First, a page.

From Department to Premier Natural Resources College: Looking Back Over the Past 100 Years of Forestry Education

Wednesday, September 9 2009


MOSCOW, Idaho – The University of Idaho College of Natural Resources will celebrate 100 years of forestry education Sept. 11-13 during events on the Moscow campus. The kickoff event is the first of several leading up the college’s centennial in 2017.

“The College of Natural Resources faculty and graduates are positioned to be key players at the regional, national and global levels for sustainability and environmental efforts,” said Bill McLaughlin, college dean. “Faculty members are in leadership roles as policy advisers for state and regional task forces that are focused--for example--on forestry health and strategic energy alliances.”

The College of Natural Resources began in 1909 as the Department of Forestry within the College of Agriculture. Considered something of a fad at the time, the fledgling department began life with one professor and 11 students. That first professor, Charles Houston Shattuck, was also first department head. He also created the university’s Shattuck Arboretum. The first class of Idaho foresters—three members strong—graduated in 1911.

As the years passed, the college assumed broader duties and extended its responsibilities. Curricula in range management, forest products, wildlife, fisheries, and wildland recreation management, now resource recreation and tourism, joined the original forestry curriculum.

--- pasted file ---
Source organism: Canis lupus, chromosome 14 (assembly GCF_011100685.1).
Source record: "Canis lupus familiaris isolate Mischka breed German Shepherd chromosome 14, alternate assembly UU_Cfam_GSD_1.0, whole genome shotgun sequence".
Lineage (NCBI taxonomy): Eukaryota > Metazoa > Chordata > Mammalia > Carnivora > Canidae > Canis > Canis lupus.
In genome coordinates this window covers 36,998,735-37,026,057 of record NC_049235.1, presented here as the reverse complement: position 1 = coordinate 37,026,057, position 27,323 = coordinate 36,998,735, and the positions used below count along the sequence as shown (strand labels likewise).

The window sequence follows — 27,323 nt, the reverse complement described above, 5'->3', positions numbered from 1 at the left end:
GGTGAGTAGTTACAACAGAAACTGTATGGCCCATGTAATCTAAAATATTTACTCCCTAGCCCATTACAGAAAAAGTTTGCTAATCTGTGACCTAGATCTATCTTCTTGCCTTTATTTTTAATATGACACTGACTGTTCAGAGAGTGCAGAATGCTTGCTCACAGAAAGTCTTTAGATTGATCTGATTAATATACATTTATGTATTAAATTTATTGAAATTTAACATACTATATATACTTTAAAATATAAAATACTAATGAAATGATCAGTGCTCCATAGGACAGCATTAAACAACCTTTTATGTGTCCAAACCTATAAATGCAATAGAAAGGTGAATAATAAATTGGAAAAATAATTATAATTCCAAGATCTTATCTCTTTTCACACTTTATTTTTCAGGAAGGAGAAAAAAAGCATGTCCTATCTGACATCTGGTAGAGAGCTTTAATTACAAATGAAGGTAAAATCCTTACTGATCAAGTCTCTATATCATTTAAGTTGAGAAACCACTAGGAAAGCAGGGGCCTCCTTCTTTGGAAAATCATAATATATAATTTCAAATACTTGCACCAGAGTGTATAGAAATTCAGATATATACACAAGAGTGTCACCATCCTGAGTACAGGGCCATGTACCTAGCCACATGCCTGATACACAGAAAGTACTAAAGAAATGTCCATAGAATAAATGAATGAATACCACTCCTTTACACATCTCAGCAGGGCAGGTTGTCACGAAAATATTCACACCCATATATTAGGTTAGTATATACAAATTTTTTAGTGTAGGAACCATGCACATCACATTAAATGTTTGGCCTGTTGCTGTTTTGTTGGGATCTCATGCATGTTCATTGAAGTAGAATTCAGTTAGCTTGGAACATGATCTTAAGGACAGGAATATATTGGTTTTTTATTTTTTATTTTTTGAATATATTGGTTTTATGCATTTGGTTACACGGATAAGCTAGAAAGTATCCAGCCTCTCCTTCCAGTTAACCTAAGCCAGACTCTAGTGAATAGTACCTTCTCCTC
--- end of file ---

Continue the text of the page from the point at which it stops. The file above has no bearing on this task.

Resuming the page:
Over time, early programs developed into a diverse natural resource college presently comprised of eight undergraduate majors; three graduate programs; three certificate programs; more than 50 faculty; and 90 staff. In response to those extended responsibilities, the college underwent a series of name changes that reflected its offerings until settling upon its current title of College of Natural Resources. Today, CNR’s faculty members, many of them among the most respected in their fields, address a broad spectrum of renewable natural resource concerns, both in their teaching and in their research.

A celebration package registration fee of $100 includes Friday lunch and Saturday barbecue, coffee, tote bag and DVD of CNR photos. Registration is available online at www.uidaho.edu/forestry100 or by calling (208) 885-6154.

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About the University of Idaho
Founded in 1889, the University of Idaho is the state’s flagship higher-education institution and its principal graduate education and research university, bringing insight and innovation to the state, the nation and the world. University researchers attract nearly $100 million in research grants and contracts each year; the University of Idaho is the only institution in the state to earn the prestigious Carnegie Foundation ranking for high research activity. The university’s student population includes first-generation college students and ethnically diverse scholars. Offering more than 150 degree options in 10 colleges, the university combines the strengths of a large university with the intimacy of small learning communities. For information, visit www.uidaho.edu.

Media Contact: Sue McMurray, College of Natural Resources, (208) 885-6673, suem@uidaho.edu




About the University of Idaho
The University of Idaho helps students to succeed and become leaders. Its land-grant mission furthers innovative scholarly and creative research to grow Idaho's economy and serve a statewide community. From its main campus in Moscow, Idaho, to 70 research and academic locations statewide, U-Idaho emphasizes real-world application as part of its student experience. U-Idaho combines the strength of a large university with the intimacy of small learning communities. It is home to the Vandals, and competes in the Western Athletic Conference. For information, visit www.uidaho.edu.